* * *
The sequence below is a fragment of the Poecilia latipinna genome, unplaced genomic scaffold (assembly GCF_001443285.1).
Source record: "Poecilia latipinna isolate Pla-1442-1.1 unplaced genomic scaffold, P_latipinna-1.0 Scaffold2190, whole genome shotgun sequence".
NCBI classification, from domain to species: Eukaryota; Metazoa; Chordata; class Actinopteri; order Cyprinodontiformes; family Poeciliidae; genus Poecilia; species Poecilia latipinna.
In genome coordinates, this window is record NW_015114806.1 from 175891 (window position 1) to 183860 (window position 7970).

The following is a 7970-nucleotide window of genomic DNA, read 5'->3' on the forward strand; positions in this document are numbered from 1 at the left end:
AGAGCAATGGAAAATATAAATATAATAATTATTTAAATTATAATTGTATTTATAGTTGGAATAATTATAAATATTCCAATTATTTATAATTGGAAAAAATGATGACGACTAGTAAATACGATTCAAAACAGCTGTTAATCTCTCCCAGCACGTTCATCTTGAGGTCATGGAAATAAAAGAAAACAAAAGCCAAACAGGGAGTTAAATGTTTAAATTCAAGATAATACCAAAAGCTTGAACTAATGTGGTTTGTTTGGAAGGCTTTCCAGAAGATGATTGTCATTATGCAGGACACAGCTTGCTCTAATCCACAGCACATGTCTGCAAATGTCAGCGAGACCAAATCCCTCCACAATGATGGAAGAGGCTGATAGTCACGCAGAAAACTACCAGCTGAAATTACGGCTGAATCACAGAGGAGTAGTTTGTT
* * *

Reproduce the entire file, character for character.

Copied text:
The sequence below is a fragment of the Poecilia latipinna genome, unplaced genomic scaffold (assembly GCF_001443285.1).
Source record: "Poecilia latipinna isolate Pla-1442-1.1 unplaced genomic scaffold, P_latipinna-1.0 Scaffold2190, whole genome shotgun sequence".
NCBI classification, from domain to species: Eukaryota; Metazoa; Chordata; class Actinopteri; order Cyprinodontiformes; family Poeciliidae; genus Poecilia; species Poecilia latipinna.
In genome coordinates, this window is record NW_015114806.1 from 175891 (window position 1) to 183860 (window position 7970).

The following is a 7970-nucleotide window of genomic DNA, read 5'->3' on the forward strand; positions in this document are numbered from 1 at the left end:
AGAGCAATGGAAAATATAAATATAATAATTATTTAAATTATAATTGTATTTATAGTTGGAATAATTATAAATATTCCAATTATTTATAATTGGAAAAAATGATGACGACTAGTAAATACGATTCAAAACAGCTGTTAATCTCTCCCAGCACGTTCATCTTGAGGTCATGGAAATAAAAGAAAACAAAAGCCAAACAGGGAGTTAAATGTTTAAATTCAAGATAATACCAAAAGCTTGAACTAATGTGGTTTGTTTGGAAGGCTTTCCAGAAGATGATTGTCATTATGCAGGACACAGCTTGCTCTAATCCACAGCACATGTCTGCAAATGTCAGCGAGACCAAATCCCTCCACAATGATGGAAGAGGCTGATAGTCACGCAGAAAACTACCAGCTGAAATTACGGCTGAATCACAGAGGAGTAGTTTGTT